This document illustrates the process of creating a new town in the City of St. Louis. It would be located in the midtown area just West of the Central Business District including Lafayette Square, Laclede Town and the proposed area of new development. The "New Town" would cover a total of 1250 acres; with units estimated at 18,500, this development would house 40,000 to 50,000 people of various socio-economic backgrounds.

This concept consists of the following elements:

Return to the top of this section


1974 A PLAN FOR DOWNTOWN ST. LOUIS

By: City Plan Commission
Pub: no date listed

Area of Concern: bound by the Mississippi River on the East, the proposed North-South Distributor Highway at Twenty-First Street on the West, Chouteau Avenue on the South and Cole Street on the North.

This planning document was written for public distribution prior to its adoption as an element of the master plan for the City of St. Louis. The purpose of this plan was to accommodate investment and development in order to encourage commercial, service and professional activity in the Central Business District. The focus of this plan was be to reinforce the downtown area as the point of regional focus, to make maximum use of existing assets, resources and potential, and to establish action programs and recommendations which would be attainable over a fifteen year period. In addition, this plan highlighted the need for beautification, open space, solutions for traffic congestion and direct road systems that link the core of downtown to suburban areas.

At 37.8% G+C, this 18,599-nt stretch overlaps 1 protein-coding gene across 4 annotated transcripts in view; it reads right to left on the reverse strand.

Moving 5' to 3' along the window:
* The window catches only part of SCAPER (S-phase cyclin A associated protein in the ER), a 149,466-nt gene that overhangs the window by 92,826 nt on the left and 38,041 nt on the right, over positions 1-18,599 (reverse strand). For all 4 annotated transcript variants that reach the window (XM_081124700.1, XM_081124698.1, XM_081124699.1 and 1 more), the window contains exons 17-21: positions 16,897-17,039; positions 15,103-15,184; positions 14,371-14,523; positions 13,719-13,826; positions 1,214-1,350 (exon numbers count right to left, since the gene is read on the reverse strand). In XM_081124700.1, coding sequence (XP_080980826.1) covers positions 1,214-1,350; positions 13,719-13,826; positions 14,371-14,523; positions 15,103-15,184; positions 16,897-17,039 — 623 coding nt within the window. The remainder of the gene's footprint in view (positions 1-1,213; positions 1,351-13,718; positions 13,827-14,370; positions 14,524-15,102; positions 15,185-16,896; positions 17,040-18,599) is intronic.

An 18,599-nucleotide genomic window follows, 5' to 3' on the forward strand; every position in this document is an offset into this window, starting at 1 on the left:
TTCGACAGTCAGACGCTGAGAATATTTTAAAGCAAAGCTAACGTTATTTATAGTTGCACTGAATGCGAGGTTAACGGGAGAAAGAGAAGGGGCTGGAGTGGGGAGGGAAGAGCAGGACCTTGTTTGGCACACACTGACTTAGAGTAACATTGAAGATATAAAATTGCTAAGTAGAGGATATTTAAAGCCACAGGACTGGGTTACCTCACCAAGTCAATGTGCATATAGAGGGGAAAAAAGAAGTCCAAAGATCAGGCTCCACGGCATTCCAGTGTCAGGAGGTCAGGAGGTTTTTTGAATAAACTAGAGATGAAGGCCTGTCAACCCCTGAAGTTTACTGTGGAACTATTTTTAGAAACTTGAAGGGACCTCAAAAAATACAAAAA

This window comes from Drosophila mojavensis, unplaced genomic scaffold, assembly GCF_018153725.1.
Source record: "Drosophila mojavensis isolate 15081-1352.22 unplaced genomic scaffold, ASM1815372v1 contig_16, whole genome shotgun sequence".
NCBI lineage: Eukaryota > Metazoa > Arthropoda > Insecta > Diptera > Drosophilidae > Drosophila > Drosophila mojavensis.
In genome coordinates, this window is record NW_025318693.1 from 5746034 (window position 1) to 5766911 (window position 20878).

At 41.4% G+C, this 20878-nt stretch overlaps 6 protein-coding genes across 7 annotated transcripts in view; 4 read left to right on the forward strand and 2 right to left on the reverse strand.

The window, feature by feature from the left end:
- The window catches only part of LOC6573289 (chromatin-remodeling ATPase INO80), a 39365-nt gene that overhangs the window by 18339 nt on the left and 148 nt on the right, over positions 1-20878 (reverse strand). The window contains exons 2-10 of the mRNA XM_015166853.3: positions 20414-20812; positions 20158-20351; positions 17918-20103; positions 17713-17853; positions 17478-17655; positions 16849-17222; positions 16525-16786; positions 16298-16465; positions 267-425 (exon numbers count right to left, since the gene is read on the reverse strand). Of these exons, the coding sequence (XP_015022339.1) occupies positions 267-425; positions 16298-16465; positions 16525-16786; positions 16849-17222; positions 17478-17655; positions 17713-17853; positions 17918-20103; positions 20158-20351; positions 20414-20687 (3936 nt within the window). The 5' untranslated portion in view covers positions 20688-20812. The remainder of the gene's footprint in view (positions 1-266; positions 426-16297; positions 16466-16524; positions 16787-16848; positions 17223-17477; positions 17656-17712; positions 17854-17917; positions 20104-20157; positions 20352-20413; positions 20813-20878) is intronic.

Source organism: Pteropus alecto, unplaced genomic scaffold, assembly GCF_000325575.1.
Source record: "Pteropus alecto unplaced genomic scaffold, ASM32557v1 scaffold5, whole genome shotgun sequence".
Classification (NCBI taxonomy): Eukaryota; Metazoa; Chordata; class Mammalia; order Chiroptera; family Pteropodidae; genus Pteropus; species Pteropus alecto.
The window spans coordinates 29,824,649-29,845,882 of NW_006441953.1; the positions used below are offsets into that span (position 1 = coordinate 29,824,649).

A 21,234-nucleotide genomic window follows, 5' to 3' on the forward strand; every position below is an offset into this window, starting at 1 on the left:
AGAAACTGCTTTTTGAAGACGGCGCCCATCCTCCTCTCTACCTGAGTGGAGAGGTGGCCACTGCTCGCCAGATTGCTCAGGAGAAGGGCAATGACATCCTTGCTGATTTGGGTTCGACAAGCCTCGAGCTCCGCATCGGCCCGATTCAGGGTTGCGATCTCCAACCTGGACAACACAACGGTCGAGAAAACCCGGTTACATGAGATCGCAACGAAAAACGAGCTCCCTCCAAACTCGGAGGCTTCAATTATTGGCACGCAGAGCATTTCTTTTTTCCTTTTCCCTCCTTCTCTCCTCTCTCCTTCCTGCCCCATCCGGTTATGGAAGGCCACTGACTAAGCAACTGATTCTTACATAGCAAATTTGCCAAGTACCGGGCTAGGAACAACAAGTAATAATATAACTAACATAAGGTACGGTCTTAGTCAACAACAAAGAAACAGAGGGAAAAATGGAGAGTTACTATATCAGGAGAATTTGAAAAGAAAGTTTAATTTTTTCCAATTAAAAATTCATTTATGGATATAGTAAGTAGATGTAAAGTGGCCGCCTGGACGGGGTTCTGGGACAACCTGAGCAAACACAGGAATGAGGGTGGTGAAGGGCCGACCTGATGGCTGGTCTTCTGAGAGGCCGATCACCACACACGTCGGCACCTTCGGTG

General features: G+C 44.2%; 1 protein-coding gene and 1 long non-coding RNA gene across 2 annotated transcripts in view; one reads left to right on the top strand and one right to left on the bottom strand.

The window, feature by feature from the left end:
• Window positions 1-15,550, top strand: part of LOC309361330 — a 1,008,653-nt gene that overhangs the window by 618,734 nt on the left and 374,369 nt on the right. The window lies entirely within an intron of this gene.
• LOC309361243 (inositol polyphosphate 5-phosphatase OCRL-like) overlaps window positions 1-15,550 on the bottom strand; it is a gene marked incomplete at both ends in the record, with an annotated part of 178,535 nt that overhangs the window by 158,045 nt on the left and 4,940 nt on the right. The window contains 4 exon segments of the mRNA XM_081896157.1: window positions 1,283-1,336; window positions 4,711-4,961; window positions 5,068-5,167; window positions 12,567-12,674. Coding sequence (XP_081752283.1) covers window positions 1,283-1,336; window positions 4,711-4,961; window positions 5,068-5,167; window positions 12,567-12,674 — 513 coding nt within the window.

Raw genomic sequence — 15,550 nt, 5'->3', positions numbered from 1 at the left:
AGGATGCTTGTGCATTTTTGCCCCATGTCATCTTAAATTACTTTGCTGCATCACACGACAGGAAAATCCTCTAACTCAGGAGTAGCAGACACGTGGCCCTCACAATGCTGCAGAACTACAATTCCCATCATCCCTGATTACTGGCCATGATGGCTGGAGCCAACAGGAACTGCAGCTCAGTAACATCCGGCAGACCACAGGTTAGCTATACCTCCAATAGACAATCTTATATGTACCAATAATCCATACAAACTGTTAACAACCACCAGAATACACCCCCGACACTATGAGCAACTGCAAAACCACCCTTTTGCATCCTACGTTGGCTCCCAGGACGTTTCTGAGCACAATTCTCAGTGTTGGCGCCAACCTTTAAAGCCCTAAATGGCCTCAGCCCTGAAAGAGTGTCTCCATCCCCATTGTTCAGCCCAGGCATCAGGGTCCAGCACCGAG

The key elements of the Downtown Plan included the following:

Return to the top of this section


1985 ST. LOUIS 1985: A PROFILE AT MID-DECADE

SELECTED INFORMATION ABOUT POPULATION, HOUSING, ECONOMY AND MANY OTHER ASPECTS OF THE CITY OF ST. LOUIS

By: Community Development Agency
Pub: March 1985

The introduction of this document reviews a short history of the City of St. Louis; the majority of the report includes a series of graphic maps, charts and tables that show a variety of statistical information about the City of St. Louis. This report presents statistics on population; housing; economic conditions; commerce and industry; economic development; income and employment; transportation and utilities; education; health and safety; government; and demographic forecasts.